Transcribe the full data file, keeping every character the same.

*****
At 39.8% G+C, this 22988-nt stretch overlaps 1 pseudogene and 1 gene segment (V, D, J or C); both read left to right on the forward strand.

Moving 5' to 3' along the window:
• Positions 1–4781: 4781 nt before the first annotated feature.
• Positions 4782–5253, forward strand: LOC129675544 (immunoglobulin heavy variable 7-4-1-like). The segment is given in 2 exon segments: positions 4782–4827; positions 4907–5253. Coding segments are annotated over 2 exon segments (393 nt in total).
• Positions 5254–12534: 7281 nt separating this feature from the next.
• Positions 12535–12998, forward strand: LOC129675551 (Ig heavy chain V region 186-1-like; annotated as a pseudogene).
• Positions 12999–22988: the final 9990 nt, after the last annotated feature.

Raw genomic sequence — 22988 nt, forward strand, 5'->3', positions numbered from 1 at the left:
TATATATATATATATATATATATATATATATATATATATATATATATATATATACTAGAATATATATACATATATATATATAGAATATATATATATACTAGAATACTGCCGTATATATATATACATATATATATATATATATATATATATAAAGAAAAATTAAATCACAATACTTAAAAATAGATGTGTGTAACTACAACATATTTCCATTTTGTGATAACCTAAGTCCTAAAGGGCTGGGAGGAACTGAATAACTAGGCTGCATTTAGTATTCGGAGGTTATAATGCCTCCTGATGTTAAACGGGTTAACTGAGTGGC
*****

At 39.8% G+C, this 22988-nt stretch overlaps 1 pseudogene and 1 gene segment (V, D, J or C); both read left to right on the forward strand.

Moving 5' to 3' along the window:
• Positions 1–4781: 4781 nt before the first annotated feature.
• Positions 4782–5253, forward strand: LOC129675544 (immunoglobulin heavy variable 7-4-1-like). The segment is given in 2 exon segments: positions 4782–4827; positions 4907–5253. Coding segments are annotated over 2 exon segments (393 nt in total).
• Positions 5254–12534: 7281 nt separating this feature from the next.
• Positions 12535–12998, forward strand: LOC129675551 (Ig heavy chain V region 186-1-like; annotated as a pseudogene).
• Positions 12999–22988: the final 9990 nt, after the last annotated feature.

Raw genomic sequence — 22988 nt, forward strand, 5'->3', positions numbered from 1 at the left:
TATATATATATATATATATATATATATATATATATATATATATATATATATATACTAGAATATATATACATATATATATATAGAATATATATATATACTAGAATACTGCCGTATATATATATACATATATATATATATATATATATATATAAAGAAAAATTAAATCACAATACTTAAAAATAGATGTGTGTAACTACAACATATTTCCATTTTGTGATAACCTAAGTCCTAAAGGGCTGGGAGGAACTGAATAACTAGGCTGCATTTAGTATTCGGAGGTTATAATGCCTCCTGATGTTAAACGGGTTAACTGAGTGGC